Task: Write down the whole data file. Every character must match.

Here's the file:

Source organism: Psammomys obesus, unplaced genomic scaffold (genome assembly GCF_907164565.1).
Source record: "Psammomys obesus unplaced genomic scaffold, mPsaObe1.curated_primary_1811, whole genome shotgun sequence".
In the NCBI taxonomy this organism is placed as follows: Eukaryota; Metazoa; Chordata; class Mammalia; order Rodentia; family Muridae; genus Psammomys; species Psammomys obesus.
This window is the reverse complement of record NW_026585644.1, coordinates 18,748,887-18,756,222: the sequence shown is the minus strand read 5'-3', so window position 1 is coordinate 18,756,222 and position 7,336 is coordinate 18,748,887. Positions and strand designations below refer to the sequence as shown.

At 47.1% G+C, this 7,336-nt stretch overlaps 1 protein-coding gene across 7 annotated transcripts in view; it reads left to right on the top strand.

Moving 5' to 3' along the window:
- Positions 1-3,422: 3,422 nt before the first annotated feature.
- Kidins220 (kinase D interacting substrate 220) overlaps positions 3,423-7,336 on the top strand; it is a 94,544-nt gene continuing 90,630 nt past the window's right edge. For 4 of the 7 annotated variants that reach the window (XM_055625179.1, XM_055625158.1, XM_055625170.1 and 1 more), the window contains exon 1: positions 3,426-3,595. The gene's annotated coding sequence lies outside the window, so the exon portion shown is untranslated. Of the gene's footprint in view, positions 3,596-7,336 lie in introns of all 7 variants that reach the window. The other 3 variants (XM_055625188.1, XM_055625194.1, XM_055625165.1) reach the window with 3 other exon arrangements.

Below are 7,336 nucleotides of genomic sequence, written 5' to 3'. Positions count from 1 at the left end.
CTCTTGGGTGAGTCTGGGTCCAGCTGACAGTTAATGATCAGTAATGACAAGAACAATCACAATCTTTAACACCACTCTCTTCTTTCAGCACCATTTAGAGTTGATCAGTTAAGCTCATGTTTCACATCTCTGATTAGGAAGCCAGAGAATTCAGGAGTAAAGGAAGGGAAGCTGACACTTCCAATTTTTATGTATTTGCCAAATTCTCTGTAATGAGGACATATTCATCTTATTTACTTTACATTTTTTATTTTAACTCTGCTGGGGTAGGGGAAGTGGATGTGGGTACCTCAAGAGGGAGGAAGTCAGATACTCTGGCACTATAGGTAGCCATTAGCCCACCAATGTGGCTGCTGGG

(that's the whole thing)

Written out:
Source organism: Psammomys obesus, unplaced genomic scaffold (genome assembly GCF_907164565.1).
Source record: "Psammomys obesus unplaced genomic scaffold, mPsaObe1.curated_primary_1811, whole genome shotgun sequence".
In the NCBI taxonomy this organism is placed as follows: Eukaryota; Metazoa; Chordata; class Mammalia; order Rodentia; family Muridae; genus Psammomys; species Psammomys obesus.
This window is the reverse complement of record NW_026585644.1, coordinates 18,748,887-18,756,222: the sequence shown is the minus strand read 5'-3', so window position 1 is coordinate 18,756,222 and position 7,336 is coordinate 18,748,887. Positions and strand designations below refer to the sequence as shown.

At 47.1% G+C, this 7,336-nt stretch overlaps 1 protein-coding gene across 7 annotated transcripts in view; it reads left to right on the top strand.

Moving 5' to 3' along the window:
- Positions 1-3,422: 3,422 nt before the first annotated feature.
- Kidins220 (kinase D interacting substrate 220) overlaps positions 3,423-7,336 on the top strand; it is a 94,544-nt gene continuing 90,630 nt past the window's right edge. For 4 of the 7 annotated variants that reach the window (XM_055625179.1, XM_055625158.1, XM_055625170.1 and 1 more), the window contains exon 1: positions 3,426-3,595. The gene's annotated coding sequence lies outside the window, so the exon portion shown is untranslated. Of the gene's footprint in view, positions 3,596-7,336 lie in introns of all 7 variants that reach the window. The other 3 variants (XM_055625188.1, XM_055625194.1, XM_055625165.1) reach the window with 3 other exon arrangements.

Below are 7,336 nucleotides of genomic sequence, written 5' to 3'. Positions count from 1 at the left end.
CTCTTGGGTGAGTCTGGGTCCAGCTGACAGTTAATGATCAGTAATGACAAGAACAATCACAATCTTTAACACCACTCTCTTCTTTCAGCACCATTTAGAGTTGATCAGTTAAGCTCATGTTTCACATCTCTGATTAGGAAGCCAGAGAATTCAGGAGTAAAGGAAGGGAAGCTGACACTTCCAATTTTTATGTATTTGCCAAATTCTCTGTAATGAGGACATATTCATCTTATTTACTTTACATTTTTTATTTTAACTCTGCTGGGGTAGGGGAAGTGGATGTGGGTACCTCAAGAGGGAGGAAGTCAGATACTCTGGCACTATAGGTAGCCATTAGCCCACCAATGTGGCTGCTGGG